The region regularly experiences natural disasters (e.g. water logging, cyclones, tidal surges, floods, river erosion, etc) which are responsible for the destruction of drinking water sources and sanitation facilities. During cyclone Sidr in late 2007 the majority of drinking water sources became dysfunctional and sanitation facilities were either damaged or destroyed. Under the Sidr rehabilitation programs water supply and sanitation facilities were restored by various government and non government agencies. However, the majority were again damaged by the recent cyclone Aila.

Future increase in scarcity of saline free drinking water
The present problem of saline free drinking water in the region is expected to increase in the future due to global climate change and the Inter River Linking Project (IRLP) of India. It has been assumed that the effect of climate change on Bangladesh will be worse comparative to other countries. A large part of Bangladesh (14-17% of the total land mass) will go under the water. About 20 million people will not have a place to live. If the sea level increases by only one meter, 22.889sqm of the country will go under the water and 62% of greater Khulna will be submerged. The implication of climate change in Khulna, Satkhira and Bagerhat of southwest coastal region is already tangible. The last 3 decades have seen the sea level in the coastal region rise by 3 to 4 mm per year. The height of the ground level of the southwest coastal region is only slightly higher than the sea level and in the near future all the sources of fresh water may be completely destroyed as a result of the predicted one meter rise in sea level.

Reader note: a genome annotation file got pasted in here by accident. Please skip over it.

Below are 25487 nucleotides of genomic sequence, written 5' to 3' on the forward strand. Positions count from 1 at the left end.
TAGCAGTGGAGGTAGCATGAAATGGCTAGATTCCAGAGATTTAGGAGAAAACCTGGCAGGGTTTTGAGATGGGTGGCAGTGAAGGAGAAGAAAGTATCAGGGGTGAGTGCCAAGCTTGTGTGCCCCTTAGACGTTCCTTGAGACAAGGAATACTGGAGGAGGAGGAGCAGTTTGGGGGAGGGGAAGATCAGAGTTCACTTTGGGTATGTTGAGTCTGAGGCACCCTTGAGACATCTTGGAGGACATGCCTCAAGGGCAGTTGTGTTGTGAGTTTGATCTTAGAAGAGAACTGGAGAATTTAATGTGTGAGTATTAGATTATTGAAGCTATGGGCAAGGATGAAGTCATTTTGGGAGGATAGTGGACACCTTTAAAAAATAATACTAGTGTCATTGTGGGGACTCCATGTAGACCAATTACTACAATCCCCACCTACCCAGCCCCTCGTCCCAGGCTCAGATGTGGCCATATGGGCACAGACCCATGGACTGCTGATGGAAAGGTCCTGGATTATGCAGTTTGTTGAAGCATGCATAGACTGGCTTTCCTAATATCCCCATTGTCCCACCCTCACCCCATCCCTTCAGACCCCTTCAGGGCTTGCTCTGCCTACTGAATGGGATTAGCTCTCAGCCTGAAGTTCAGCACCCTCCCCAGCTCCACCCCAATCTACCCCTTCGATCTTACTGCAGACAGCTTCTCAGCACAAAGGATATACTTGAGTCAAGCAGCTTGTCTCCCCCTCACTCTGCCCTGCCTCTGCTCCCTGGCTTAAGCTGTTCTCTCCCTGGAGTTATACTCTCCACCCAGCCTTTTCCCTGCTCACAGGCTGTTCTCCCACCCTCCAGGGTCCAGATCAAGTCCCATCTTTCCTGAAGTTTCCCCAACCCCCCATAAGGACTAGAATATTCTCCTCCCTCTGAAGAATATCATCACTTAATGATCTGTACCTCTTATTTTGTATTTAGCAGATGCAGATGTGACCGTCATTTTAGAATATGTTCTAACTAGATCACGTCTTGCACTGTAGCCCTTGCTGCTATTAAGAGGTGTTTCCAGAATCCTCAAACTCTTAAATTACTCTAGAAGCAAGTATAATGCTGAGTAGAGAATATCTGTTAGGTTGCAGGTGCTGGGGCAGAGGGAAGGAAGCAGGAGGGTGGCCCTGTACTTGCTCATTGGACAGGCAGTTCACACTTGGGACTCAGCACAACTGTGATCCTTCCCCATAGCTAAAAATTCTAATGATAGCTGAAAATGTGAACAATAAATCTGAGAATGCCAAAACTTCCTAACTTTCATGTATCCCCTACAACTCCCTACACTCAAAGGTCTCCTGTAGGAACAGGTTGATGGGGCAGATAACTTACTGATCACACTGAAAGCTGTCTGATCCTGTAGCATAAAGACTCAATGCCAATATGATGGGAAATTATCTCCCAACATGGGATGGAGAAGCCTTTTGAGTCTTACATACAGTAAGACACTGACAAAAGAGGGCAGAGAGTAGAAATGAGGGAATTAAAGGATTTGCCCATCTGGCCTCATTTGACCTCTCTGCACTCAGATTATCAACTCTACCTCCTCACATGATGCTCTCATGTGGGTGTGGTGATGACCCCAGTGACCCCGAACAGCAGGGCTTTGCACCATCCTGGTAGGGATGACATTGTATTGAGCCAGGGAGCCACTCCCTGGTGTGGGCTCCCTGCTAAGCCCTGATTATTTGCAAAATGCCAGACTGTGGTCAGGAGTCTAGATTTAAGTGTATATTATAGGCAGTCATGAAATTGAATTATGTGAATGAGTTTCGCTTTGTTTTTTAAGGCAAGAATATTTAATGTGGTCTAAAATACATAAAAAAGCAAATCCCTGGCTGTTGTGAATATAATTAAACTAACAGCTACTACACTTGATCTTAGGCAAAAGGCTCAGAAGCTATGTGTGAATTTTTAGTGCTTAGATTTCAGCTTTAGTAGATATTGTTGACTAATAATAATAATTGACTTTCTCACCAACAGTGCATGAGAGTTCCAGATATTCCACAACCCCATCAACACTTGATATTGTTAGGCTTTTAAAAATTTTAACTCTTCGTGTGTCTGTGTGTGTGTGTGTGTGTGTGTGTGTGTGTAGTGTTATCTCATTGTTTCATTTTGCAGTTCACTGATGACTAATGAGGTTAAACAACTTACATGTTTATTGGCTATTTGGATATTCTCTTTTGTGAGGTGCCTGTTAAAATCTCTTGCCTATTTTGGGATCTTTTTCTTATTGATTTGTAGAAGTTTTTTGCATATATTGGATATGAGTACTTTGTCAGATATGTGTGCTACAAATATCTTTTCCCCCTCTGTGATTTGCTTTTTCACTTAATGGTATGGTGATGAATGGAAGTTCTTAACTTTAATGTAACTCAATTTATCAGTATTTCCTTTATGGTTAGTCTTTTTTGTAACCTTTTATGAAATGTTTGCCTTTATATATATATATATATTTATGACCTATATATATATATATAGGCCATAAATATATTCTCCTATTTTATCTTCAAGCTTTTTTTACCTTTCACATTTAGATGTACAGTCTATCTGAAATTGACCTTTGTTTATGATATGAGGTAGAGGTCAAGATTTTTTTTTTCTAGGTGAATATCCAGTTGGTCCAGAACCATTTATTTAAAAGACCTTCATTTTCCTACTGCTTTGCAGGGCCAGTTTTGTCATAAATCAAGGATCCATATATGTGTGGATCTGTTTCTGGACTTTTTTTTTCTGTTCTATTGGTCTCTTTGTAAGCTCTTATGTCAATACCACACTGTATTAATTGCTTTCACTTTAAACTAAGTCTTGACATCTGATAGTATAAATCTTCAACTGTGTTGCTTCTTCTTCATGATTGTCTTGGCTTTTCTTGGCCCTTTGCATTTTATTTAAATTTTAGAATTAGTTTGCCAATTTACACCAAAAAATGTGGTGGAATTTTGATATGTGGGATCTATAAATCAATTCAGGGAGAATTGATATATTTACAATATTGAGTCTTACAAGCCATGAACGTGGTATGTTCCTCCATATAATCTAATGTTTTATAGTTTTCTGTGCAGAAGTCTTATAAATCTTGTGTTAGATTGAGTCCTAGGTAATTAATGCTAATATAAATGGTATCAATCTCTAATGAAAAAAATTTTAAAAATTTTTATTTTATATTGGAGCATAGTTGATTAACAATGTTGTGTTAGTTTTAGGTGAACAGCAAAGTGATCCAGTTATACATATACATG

The situation is going to be further aggravated by the planned IRLP of the Indian government. IRLP will be the largest infrastructure works ever undertaken in the world. Under the project, 30 links and some 3,000 storages will be built to connect 37 Himalayan and Peninsular rivers to form a gigantic water grid. It will cost $120 billion and handle 178 sq cubic kms of inter-basin water transfer per year. The project has raised concern in Bangladesh as diversion of water from common rivers through construction of barrages, particularly on the tributary and distributaries of river Bramaputra, would have severe implications for the availability of fresh water. Experts estimated that diverting just 10 to 20 percent of water of the Brahmaputra River in India could cause 100 Bangladeshi rivers to dry.

This will further reduce the depth of the rivers in the southwest coastal region. Intrusion of saline water from the sea into the inlands will increase salinity and scarcity of fresh water. At present the Gari and Madhumati rivers are important sources of fresh water in the southwest coastal region. If IRLP is implemented the flow of fresh water from both rivers will be lost and the crisis of access to safe drinking water supply would be worsened.

Health, social and financial implications
People in the region suffer from various diseases caused by drinking an insufficient amount of water and drinking water with high levels of salinity, impurity or arsenic contamination. Various skin diseases, intestinal diseases, dysentery, fever and diarrhoea are part of life. Other health concerns linked to a lack of safe drinking water include malnutrition amongst women and children, reproductive problems for pregnant women, skin turning black, physical weakness and anxiety. Women can be particularly susceptible to diseases (e.g. rickets) as they are expected to take less water than men.